Dr Clive Ballard, University of Exeter Medical School, commented that
"There is a fair amount of evidence that modest alcohol consumption may be protective against dementia, and this study now suggests strongly that heavy drinking is harmful.”
There are of course other factors that might also be contributing to this increased level of risk. People have with high levels of alcohol consumption also tend to have other risk factors for dementia like poor nutrition, and depression.
For reference the World Health Organisation defines chronic heavy drinking as around 6 or more standard drinks on an average day for men, or 4 standard drinks for women.
The researchers analysed 30 Million patient files over a 6 year period. This included “80% of the French population more than 60 years of age” according to the lead author Michaël Schwarzinger, MD, Translational Health Economics Network, Paris.
The researchers found over 1 Million cases of dementia in the patient records the analysed. This was after excluding potential patients who had diseases that could skew the data. The researchers noted that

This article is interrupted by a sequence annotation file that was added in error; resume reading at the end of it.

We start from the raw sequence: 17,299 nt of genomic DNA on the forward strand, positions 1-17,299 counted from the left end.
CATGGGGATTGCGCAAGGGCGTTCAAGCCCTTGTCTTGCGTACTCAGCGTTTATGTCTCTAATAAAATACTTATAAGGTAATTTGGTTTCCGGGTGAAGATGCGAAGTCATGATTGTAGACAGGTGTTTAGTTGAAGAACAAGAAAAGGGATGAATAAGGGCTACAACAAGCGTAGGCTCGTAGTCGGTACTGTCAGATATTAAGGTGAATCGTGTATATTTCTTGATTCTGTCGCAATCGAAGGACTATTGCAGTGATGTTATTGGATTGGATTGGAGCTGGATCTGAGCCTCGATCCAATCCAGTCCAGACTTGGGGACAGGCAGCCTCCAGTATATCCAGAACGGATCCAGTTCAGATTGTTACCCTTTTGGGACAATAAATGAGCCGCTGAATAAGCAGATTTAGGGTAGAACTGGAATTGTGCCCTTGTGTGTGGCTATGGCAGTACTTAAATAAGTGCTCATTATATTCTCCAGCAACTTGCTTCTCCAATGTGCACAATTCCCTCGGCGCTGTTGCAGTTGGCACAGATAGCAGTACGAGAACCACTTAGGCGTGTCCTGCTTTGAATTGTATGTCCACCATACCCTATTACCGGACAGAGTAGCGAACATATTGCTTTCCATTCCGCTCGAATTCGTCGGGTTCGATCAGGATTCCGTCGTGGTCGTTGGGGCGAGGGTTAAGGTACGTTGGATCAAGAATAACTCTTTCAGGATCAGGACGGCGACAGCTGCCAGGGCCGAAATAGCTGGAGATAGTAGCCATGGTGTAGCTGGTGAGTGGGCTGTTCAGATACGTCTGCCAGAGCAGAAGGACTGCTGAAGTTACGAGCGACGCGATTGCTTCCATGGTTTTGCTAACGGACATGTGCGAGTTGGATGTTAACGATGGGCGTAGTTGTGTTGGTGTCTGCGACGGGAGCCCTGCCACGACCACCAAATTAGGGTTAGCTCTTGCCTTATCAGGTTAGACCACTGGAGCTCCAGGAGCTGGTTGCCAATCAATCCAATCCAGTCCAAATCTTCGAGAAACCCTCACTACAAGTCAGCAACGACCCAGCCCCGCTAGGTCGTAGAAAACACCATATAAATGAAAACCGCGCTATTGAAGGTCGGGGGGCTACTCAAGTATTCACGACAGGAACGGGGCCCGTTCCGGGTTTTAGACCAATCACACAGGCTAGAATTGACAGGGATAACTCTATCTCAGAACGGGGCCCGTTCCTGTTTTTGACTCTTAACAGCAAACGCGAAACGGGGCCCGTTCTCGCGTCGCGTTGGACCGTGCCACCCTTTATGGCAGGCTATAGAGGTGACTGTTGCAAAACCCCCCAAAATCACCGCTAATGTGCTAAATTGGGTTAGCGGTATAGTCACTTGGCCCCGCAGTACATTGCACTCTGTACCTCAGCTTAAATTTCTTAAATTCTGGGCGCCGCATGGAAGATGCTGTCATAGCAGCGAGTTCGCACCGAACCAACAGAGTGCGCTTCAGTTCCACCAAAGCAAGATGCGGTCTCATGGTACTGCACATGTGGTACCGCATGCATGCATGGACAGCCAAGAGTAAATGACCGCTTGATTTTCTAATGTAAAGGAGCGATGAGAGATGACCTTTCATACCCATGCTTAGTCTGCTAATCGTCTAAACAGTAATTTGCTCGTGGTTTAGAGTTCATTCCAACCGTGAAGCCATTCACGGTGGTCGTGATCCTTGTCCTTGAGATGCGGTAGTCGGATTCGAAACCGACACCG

There was a strong association between a history of alcohol problems and dementia
The association was particularly noticeable in early-onset dementia
57% of people who developed dementia under the age of 65 having a history of “alcohol use disorders” (66% of Men and 37% of Women)
Dr Schwarzinger also noted that although it was unclear how much people in the study were drinking
" … usually anyone with an alcohol use disorder would be drinking more than 5 units of alcohol a day,"
So it appears that alcohol consumption is a strong, but modifiable, risk factor for dementia.